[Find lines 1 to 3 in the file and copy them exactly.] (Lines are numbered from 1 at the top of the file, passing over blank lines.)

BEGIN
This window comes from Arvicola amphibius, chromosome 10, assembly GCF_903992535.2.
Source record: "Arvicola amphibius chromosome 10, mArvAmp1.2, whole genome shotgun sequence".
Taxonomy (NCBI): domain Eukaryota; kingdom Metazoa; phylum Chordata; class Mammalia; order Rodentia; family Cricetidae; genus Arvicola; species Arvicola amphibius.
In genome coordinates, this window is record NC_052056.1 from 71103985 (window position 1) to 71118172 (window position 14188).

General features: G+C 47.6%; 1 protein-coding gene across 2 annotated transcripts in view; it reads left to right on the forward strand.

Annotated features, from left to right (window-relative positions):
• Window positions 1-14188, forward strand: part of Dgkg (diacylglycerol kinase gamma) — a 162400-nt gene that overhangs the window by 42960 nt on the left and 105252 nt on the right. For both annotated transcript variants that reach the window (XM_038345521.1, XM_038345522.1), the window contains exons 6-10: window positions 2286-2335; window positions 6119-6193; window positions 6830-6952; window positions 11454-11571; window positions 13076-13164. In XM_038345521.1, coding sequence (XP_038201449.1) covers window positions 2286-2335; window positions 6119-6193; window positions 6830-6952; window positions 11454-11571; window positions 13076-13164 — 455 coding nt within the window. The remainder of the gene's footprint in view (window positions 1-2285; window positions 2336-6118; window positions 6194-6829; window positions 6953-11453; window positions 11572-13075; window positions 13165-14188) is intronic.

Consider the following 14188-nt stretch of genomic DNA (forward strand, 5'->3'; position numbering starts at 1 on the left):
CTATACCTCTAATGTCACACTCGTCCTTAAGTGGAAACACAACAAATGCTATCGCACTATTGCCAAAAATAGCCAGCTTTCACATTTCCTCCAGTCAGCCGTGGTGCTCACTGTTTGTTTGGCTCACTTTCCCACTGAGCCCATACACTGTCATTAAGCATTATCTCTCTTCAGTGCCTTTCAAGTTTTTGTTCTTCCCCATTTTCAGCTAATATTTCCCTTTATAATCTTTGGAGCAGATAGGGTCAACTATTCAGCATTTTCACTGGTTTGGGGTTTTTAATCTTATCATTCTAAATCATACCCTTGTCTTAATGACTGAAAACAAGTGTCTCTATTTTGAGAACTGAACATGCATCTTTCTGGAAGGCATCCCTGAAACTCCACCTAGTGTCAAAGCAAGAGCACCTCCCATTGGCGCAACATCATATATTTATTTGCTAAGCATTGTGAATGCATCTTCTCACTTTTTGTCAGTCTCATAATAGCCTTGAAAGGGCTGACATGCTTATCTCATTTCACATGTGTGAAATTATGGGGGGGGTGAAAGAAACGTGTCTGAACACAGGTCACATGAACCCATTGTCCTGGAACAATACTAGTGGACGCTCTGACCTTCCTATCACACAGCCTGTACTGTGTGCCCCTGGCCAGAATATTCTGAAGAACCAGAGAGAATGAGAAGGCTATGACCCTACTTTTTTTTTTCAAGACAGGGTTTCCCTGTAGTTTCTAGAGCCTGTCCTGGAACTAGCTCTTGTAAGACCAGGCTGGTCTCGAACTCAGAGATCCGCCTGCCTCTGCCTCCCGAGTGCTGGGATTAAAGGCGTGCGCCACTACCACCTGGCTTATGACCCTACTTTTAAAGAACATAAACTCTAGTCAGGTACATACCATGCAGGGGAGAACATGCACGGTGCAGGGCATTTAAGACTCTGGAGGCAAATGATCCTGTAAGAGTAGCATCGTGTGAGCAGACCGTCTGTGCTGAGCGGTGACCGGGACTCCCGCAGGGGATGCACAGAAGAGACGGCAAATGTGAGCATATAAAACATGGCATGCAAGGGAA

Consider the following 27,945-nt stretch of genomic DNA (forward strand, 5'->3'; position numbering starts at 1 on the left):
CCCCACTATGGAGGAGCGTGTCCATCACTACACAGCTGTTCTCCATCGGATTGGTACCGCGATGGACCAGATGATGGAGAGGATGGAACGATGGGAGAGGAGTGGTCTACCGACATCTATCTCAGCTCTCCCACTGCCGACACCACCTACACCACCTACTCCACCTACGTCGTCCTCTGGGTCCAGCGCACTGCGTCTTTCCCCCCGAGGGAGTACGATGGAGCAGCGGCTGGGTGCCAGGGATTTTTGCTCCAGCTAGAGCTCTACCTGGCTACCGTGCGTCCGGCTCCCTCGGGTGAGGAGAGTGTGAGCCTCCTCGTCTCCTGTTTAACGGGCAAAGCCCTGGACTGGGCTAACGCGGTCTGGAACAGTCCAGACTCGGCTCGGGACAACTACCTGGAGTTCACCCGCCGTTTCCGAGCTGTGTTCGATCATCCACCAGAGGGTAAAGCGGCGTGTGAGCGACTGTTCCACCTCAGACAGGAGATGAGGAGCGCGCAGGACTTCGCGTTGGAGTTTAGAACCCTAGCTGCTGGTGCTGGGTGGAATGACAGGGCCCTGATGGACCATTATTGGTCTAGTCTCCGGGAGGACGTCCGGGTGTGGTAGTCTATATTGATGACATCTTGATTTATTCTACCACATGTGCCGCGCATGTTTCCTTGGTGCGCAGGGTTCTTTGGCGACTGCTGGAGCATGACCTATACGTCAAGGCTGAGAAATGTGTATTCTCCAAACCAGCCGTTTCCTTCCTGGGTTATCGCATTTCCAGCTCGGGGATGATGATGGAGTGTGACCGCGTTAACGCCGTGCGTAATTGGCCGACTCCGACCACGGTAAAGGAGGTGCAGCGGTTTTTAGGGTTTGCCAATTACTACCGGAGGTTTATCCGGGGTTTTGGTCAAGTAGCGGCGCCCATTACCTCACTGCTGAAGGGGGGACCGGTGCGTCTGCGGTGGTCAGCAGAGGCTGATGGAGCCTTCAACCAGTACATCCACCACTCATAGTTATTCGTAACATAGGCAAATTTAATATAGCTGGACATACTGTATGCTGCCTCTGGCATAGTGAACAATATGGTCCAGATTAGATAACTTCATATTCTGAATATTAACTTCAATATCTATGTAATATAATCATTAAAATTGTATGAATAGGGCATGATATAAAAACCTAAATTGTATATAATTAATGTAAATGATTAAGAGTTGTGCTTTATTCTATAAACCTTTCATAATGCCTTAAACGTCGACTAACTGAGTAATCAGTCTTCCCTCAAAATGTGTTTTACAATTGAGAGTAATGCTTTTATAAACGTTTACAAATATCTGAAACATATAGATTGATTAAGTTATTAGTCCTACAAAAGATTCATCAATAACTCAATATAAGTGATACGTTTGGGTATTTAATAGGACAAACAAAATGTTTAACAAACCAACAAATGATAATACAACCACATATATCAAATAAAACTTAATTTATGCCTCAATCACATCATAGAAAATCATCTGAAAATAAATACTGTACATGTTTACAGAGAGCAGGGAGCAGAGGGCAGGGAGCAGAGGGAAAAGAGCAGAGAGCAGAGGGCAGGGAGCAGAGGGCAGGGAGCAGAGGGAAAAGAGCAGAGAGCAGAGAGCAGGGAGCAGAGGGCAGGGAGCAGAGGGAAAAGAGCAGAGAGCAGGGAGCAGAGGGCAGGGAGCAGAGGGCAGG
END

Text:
This window comes from Arvicola amphibius, chromosome 10, assembly GCF_903992535.2.
Source record: "Arvicola amphibius chromosome 10, mArvAmp1.2, whole genome shotgun sequence".
Taxonomy (NCBI): domain Eukaryota; kingdom Metazoa; phylum Chordata; class Mammalia; order Rodentia; family Cricetidae; genus Arvicola; species Arvicola amphibius.